The best way to get the most accurate feedback is to make sure employees are encouraging customers to take the survey during each and every transaction. It’s good, in theory, to tie incentives to the results, but be careful of how that translates with your staff. As an additional measure, incorporate this type of information into your performance reviews or mystery shopping program – incorporate a question that asks if the employee mentioned the feedback survey, and if so, if it was handled objectively.


Feedback is great when collected correctly; make sure your invitations come with no strings attached!




Marketing to The Teens? Vloggers Are The New Mommy Bloggers


Claire’s has found a great way to connect with their target demographic – teens. The company recently realized a decline in sales in this demographic, and realized that they needed a new approach.


Welcome to YouTube! Not only did they realize that this demographic spends a lot of time on the site, but they’ve gone a step further and connected with popular “YouTubers” or “vloggers” – these are internet sensations that have a massive teen following.


According to a recent article, Claire’s has partnered with AwesomenessTV as well as some internet celebrities to promote their brand. Below is an example of TheVamps, a popular group with 1.1 million followers, who did a book signing at a Chicago area Claire’s store:




To take it a step further, anyone visiting the Clarie’s YouTube page will see the “featured” channels, which feature accounts that are popular and fall in line with the demographic, further increasing their “cool” status.



As a parent of a daughter in this age group, I can attest to the popularity of these groups. She is quite obsessed with a group of young men and women whose main career seems to be posting videos, writing books, and other seemingly simple activities. Some are most known for playing Minecraft, a popular game among this demographic, and videotaping themselves playing along with running commentary. To me, this seems like a silly thing, but among this demographic, it’s gold. As I learned more from my daughter, I realized the reach of these individuals, and Clarie’s (and other companies), have been smart to partner with them. With the sheer number of subscribers and devoted ones at that, this is by far the best means to reach the masses in this demographic while instilling the “cool” factor into the brand.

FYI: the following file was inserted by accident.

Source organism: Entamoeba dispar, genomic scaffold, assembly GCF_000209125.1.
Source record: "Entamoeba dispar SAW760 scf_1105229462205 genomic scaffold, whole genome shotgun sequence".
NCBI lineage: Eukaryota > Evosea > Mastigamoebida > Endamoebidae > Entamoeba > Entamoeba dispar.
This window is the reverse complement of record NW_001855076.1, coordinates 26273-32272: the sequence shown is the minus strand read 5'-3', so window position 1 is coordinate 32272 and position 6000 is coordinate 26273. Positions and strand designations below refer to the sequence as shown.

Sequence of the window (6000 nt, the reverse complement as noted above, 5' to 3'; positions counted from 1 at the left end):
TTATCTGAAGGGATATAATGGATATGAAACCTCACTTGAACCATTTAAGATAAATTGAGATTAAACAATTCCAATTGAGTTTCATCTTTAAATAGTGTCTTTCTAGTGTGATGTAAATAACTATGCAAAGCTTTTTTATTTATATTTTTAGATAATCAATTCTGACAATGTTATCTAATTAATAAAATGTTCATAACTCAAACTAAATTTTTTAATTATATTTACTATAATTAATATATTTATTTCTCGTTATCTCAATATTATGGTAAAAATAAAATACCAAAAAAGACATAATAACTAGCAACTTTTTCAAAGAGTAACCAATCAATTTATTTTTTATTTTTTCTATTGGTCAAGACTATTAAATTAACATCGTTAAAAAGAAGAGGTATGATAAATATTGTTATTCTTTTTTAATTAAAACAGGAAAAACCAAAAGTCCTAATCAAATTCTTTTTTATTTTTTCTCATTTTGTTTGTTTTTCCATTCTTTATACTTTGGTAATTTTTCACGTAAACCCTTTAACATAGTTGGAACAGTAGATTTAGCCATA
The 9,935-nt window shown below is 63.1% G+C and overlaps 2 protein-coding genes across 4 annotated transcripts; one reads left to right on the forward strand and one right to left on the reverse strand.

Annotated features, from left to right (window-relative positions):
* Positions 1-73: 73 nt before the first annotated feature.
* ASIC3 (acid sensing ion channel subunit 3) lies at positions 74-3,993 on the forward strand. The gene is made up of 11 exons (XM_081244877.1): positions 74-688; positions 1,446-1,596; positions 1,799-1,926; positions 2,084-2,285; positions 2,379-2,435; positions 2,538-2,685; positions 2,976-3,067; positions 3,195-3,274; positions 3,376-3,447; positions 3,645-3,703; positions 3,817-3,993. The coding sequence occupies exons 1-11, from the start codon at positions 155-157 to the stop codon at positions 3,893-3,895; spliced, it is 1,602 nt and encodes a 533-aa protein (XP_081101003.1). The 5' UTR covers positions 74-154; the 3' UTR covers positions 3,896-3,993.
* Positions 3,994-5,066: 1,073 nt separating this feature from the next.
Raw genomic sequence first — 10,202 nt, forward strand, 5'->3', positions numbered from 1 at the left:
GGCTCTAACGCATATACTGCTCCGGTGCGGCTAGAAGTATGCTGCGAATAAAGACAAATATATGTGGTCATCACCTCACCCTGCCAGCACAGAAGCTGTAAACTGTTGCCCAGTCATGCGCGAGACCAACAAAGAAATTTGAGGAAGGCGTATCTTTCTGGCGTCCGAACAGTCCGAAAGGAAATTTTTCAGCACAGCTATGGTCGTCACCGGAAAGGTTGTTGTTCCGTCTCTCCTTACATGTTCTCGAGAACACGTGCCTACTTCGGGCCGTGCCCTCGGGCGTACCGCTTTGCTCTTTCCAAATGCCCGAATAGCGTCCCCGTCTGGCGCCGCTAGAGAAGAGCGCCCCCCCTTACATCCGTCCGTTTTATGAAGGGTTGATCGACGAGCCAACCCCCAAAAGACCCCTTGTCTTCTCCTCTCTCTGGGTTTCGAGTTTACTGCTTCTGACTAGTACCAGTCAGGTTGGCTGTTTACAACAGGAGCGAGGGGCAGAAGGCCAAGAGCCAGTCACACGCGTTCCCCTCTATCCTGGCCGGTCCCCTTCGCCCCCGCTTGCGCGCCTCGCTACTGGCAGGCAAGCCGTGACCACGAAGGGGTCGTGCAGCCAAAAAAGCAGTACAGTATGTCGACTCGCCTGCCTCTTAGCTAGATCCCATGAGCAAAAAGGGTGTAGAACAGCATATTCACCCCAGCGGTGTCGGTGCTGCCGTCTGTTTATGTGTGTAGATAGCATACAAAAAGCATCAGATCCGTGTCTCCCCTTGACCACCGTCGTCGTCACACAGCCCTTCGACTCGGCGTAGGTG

There is another one I’ve gotten wind of, mainly through my own teen demographic experience:


Pizza Hut has partnered with CaptainSparklez, a popular vlogger with 8.6 million subscribers. Fans can purchase a “CaptainSparklez” Pizza as part of a promotion.





Vloggers are akin to the “Mommy Bloggers” back in the day – their influence is wide and powerful. What may seem silly to us adults is some serious business to this demographic, and marketers should pay attention. Claire’s made a smart move here; it’s a good marketing move, and one that others should take note of.